Connecticut’s lagging residential construction hurts affordable housing supply, experts say

No state in the country has enough housing that’s available and affordable for the lowest income renters. Connecticut lacks 86,717 rental units that are available and affordable to tenants with extremely low incomes, according to estimates from the National Low Income Housing Coalition.


For other Connecticut residents with low incomes, it means they’re rent burdened — paying more than a third of their income to housing costs.

New residential construction, particularly of multifamily housing, has lagged in Connecticut for years, a problem that’s been exacerbated by the pandemic, industry experts said.

Through the pandemic, developers have seen rising costs of materials and labor for new construction projects. And a portion of what’s been built has been billed as luxury housing, not affordable for people with lower incomes.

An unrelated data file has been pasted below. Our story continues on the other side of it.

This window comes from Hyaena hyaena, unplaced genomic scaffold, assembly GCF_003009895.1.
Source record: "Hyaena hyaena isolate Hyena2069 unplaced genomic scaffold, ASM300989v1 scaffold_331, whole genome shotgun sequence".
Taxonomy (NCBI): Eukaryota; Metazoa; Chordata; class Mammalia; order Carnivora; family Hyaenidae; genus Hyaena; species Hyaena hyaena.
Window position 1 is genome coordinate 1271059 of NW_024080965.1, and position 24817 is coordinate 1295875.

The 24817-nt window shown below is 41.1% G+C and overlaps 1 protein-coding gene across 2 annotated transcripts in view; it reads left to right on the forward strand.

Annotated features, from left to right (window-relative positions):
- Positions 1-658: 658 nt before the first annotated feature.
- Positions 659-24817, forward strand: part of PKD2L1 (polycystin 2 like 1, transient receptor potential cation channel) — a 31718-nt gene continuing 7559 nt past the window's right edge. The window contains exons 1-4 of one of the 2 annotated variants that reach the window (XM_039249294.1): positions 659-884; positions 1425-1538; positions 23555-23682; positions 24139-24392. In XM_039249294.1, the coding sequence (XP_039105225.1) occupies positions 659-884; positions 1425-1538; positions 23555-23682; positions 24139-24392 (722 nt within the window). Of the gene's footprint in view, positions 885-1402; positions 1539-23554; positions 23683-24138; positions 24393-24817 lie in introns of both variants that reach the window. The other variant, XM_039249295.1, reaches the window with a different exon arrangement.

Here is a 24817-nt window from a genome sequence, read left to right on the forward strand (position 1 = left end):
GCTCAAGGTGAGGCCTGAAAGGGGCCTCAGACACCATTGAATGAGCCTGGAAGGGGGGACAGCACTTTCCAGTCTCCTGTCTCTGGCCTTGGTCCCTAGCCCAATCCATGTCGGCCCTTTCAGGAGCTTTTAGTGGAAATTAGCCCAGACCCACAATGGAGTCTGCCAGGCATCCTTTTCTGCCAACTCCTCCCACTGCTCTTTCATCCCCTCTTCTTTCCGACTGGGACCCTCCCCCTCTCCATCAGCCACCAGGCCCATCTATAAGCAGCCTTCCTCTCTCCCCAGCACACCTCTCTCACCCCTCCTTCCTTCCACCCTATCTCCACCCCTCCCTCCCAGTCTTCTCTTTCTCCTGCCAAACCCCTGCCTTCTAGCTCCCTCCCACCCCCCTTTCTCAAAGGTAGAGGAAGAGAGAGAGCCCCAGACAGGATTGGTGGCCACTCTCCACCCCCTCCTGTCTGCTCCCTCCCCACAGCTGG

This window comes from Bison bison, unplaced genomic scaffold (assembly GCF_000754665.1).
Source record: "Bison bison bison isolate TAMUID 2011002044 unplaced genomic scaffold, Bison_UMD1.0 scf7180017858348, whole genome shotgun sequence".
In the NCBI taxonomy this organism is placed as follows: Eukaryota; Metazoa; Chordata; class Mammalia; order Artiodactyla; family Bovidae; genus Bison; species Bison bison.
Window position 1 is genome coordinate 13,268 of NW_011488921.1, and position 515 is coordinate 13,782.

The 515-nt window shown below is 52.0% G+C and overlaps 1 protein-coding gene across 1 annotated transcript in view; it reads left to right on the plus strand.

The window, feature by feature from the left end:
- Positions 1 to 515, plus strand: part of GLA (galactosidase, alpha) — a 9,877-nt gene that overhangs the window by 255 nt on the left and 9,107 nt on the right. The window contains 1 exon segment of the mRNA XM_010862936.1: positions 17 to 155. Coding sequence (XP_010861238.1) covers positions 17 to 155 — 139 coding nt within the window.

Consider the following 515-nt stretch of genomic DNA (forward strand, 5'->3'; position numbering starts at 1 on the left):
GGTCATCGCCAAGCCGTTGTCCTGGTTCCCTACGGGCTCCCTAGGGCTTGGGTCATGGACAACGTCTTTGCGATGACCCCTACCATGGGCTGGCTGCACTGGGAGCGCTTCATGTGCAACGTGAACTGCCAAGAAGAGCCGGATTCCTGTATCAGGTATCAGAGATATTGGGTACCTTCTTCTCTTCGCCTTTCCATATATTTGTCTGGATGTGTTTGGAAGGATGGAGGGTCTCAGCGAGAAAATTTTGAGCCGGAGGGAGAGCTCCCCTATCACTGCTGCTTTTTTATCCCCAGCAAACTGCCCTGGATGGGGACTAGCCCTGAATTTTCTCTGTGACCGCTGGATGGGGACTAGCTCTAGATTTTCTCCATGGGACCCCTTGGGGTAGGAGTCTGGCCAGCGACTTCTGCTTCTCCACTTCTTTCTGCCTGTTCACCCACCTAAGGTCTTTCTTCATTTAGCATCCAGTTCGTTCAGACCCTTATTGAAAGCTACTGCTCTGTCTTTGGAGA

A new coalition of about 20 organizations is also pushing for a fair share law in Connecticut that would require municipalities to build a share of affordable housing to meet needs determined by the state. The overall initiative is called Growing Together Connecticut.

The state would also set incentives and enforcement tactics, said Erin Boggs, executive director of the Open Communities Alliance. The alliance is an organizing member on the steering committee.

“From our perspective, Connecticut has this sort of dual housing crisis,” Boggs said in an interview.

“On one hand, we are one of the most expensive states in the country, and on the other, we are one of the most segregated.”


Connecticut’s lagging residential construction hurts affordable housing supply, experts say, Ginny Monk, CT Insider, Feb. 19, 2022, available here

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